The Faraqasa indigenous pilgrimage center. History and ritual practices.
AuthorGemechu Jemal Geda
The Faraqasa indigenous pilgrimage center is one of the most popular pilgrimage centers in Ethiopia. It was founded by a woman named Ayyo Momina in the first quarter of the twentieth century and it is situated at a place called Faraqasa, in Arsi zone of the Oromia region in Ethiopia. It is important to study this institution since it shades light on one of the indigenous beliefs and practices in Ethiopia. Having said this, how did this indigenous pilgrimage center come to such dominance in Ethiopia? What are the factors that contributed to this? In order to answer these questions, a fieldwork has been conducted and existing literatures has been researched. There are some reasons that contributed a lot to the coming into dominance of the Faraqasa pilgrimage center in Ethiopia. These are, firstly, the belief in the spiritual power of the leaders of the center. They are believed to have possessed supernatural powers of healing the sick and performing various miracles. Secondly, the belief that taking part in ritual ceremonies at Faraqasa is one method of getting relief from these worldly problems, such as physical and psychological illnesses. The practices at the Faraqasa pilgrimage center demonstrate the tolerance that exists among some adherents of different religious, ethnic, linguistic, and political backgrounds in Ethiopia. Hence, this work is believed to increase peoples’ awareness of the values of tolerance and understanding.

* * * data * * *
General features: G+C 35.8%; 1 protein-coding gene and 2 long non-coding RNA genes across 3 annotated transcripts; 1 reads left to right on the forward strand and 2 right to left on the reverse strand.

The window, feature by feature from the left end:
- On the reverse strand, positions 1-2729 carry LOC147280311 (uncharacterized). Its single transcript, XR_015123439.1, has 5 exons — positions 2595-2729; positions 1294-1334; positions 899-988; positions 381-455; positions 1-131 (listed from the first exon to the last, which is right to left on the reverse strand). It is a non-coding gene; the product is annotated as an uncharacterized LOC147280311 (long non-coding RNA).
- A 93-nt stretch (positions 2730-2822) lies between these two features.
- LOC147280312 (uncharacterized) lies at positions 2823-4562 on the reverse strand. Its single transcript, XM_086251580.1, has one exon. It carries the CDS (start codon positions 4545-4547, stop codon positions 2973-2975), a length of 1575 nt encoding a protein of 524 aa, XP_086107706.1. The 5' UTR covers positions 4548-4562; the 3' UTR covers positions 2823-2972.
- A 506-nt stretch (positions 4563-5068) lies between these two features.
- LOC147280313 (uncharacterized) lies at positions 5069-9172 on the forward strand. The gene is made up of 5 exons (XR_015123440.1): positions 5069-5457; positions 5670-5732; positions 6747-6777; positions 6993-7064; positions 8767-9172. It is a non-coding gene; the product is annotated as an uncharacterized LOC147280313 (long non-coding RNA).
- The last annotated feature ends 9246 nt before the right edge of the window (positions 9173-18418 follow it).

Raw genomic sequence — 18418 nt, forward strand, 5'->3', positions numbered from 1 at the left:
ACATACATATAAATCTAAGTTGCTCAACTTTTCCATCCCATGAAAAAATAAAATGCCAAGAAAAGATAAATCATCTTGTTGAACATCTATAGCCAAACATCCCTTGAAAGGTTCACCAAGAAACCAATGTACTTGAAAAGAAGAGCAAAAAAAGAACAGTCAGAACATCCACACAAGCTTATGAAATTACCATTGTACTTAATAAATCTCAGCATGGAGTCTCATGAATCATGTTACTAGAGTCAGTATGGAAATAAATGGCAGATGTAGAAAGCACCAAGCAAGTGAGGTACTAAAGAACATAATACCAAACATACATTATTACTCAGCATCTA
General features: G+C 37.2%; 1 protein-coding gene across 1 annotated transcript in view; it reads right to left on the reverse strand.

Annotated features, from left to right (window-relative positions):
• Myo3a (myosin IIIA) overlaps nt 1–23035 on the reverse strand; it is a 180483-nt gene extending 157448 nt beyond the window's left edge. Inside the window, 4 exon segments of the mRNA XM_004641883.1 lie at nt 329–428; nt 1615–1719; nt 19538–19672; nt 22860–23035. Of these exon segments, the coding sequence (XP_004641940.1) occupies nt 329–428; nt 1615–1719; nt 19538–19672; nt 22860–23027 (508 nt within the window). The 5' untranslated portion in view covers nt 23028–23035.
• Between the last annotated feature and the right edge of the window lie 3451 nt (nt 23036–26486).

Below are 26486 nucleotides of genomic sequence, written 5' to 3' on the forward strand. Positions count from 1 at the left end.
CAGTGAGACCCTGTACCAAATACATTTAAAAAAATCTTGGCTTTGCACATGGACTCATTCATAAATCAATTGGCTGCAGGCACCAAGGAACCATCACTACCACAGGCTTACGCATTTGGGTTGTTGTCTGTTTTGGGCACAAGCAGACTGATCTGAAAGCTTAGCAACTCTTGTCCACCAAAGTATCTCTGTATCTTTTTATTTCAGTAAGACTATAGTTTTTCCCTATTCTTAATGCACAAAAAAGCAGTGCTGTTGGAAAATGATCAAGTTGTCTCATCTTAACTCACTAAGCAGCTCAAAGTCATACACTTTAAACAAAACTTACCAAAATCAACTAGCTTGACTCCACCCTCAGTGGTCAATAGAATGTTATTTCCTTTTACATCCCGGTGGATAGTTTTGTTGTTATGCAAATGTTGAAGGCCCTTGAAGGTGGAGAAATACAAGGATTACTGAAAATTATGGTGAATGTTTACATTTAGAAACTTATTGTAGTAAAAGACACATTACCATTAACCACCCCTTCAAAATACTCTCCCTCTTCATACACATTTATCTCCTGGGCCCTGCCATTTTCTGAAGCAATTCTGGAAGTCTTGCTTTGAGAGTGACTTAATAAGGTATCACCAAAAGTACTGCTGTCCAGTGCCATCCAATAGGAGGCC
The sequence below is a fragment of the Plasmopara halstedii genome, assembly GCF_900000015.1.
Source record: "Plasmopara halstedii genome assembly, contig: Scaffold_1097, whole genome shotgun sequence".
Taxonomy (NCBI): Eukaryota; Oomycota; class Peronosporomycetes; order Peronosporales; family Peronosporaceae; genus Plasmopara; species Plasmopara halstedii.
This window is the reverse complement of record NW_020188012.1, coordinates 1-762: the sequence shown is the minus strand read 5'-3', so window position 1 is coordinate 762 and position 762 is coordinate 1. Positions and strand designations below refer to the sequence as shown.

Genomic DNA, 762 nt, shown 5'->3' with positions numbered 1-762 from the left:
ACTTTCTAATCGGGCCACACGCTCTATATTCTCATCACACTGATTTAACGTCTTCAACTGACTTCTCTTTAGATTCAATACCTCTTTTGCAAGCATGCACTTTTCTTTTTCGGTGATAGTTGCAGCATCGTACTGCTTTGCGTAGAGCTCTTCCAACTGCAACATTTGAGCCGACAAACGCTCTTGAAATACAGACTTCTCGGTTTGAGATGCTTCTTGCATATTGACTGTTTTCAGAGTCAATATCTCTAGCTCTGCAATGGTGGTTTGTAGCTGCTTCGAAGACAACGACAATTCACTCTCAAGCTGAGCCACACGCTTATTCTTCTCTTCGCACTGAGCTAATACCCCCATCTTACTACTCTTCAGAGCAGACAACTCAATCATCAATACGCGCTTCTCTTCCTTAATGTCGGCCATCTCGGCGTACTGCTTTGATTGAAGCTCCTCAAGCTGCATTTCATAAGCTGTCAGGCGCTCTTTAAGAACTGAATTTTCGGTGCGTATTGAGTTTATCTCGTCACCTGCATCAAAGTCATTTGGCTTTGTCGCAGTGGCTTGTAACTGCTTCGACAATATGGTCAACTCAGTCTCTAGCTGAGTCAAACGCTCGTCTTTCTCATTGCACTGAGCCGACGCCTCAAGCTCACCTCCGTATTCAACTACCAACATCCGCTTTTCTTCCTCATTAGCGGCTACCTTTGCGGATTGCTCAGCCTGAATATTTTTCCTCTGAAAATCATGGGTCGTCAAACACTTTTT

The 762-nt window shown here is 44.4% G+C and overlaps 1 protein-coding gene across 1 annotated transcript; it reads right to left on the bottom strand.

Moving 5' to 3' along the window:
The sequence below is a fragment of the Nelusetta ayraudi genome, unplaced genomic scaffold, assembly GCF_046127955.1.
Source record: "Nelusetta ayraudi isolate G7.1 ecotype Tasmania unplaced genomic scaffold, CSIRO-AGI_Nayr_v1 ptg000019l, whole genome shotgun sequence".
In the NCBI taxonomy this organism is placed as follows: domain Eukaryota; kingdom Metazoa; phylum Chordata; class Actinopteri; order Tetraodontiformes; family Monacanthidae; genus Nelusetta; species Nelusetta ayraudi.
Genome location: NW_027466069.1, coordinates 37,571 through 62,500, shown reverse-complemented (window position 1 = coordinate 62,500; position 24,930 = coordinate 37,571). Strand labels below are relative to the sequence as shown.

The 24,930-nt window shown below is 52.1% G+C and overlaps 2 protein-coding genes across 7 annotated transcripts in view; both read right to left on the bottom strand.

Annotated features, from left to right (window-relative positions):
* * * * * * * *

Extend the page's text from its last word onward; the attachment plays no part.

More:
PublisherUniversitetet i Tromsø
University of Tromsø
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